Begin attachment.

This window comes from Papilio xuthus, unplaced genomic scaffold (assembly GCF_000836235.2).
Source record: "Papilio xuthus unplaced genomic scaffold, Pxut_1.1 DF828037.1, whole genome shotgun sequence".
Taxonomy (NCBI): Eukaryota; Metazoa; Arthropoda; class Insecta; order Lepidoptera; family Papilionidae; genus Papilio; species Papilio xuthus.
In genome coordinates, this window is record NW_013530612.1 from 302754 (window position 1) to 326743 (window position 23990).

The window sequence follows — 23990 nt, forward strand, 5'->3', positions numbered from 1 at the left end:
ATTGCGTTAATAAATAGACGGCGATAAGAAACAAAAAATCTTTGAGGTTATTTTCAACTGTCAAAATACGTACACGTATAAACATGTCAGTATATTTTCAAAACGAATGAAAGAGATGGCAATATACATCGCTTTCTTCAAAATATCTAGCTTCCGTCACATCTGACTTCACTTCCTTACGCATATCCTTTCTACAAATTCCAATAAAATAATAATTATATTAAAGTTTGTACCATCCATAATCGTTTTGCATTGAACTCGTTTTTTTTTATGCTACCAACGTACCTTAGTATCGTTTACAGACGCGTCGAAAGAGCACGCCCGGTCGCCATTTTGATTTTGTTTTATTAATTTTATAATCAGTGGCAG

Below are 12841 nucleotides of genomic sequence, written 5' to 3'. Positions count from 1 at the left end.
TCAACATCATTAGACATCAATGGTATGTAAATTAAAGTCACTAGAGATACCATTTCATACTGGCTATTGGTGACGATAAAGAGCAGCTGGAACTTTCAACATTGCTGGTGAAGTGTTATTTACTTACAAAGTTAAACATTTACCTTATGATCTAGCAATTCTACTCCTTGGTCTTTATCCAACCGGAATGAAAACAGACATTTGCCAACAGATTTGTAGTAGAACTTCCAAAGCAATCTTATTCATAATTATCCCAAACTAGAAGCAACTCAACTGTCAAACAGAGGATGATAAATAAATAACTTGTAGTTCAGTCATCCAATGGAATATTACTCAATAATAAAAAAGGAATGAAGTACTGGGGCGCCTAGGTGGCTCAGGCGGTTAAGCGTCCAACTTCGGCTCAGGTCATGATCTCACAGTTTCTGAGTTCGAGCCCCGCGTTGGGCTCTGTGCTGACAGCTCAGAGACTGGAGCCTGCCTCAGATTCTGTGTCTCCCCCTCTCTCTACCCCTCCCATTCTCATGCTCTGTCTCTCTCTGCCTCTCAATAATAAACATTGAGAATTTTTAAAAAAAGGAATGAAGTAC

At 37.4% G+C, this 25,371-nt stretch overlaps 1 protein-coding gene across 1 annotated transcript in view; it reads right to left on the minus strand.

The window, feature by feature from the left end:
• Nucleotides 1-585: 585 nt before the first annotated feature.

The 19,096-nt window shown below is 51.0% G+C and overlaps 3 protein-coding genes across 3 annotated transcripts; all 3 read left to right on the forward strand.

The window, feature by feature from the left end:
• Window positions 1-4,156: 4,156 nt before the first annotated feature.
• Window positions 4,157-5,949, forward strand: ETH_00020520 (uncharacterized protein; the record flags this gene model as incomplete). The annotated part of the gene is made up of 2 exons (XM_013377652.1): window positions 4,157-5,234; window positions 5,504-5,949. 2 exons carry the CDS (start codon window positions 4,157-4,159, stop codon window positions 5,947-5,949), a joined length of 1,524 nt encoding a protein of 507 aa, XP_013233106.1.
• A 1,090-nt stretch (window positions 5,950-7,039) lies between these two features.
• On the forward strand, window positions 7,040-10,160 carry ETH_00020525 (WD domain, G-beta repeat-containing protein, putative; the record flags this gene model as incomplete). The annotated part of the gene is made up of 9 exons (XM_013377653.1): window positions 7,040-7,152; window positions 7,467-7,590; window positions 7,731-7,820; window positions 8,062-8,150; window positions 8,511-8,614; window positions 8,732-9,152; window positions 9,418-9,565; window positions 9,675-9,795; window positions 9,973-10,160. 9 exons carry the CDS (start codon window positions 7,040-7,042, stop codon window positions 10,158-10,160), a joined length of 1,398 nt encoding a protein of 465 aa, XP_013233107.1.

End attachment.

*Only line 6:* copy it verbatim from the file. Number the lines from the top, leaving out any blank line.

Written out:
ATTGCGTTAATAAATAGACGGCGATAAGAAACAAAAAATCTTTGAGGTTATTTTCAACTGTCAAAATACGTACACGTATAAACATGTCAGTATATTTTCAAAACGAATGAAAGAGATGGCAATATACATCGCTTTCTTCAAAATATCTAGCTTCCGTCACATCTGACTTCACTTCCTTACGCATATCCTTTCTACAAATTCCAATAAAATAATAATTATATTAAAGTTTGTACCATCCATAATCGTTTTGCATTGAACTCGTTTTTTTTTATGCTACCAACGTACCTTAGTATCGTTTACAGACGCGTCGAAAGAGCACGCCCGGTCGCCATTTTGATTTTGTTTTATTAATTTTATAATCAGTGGCAG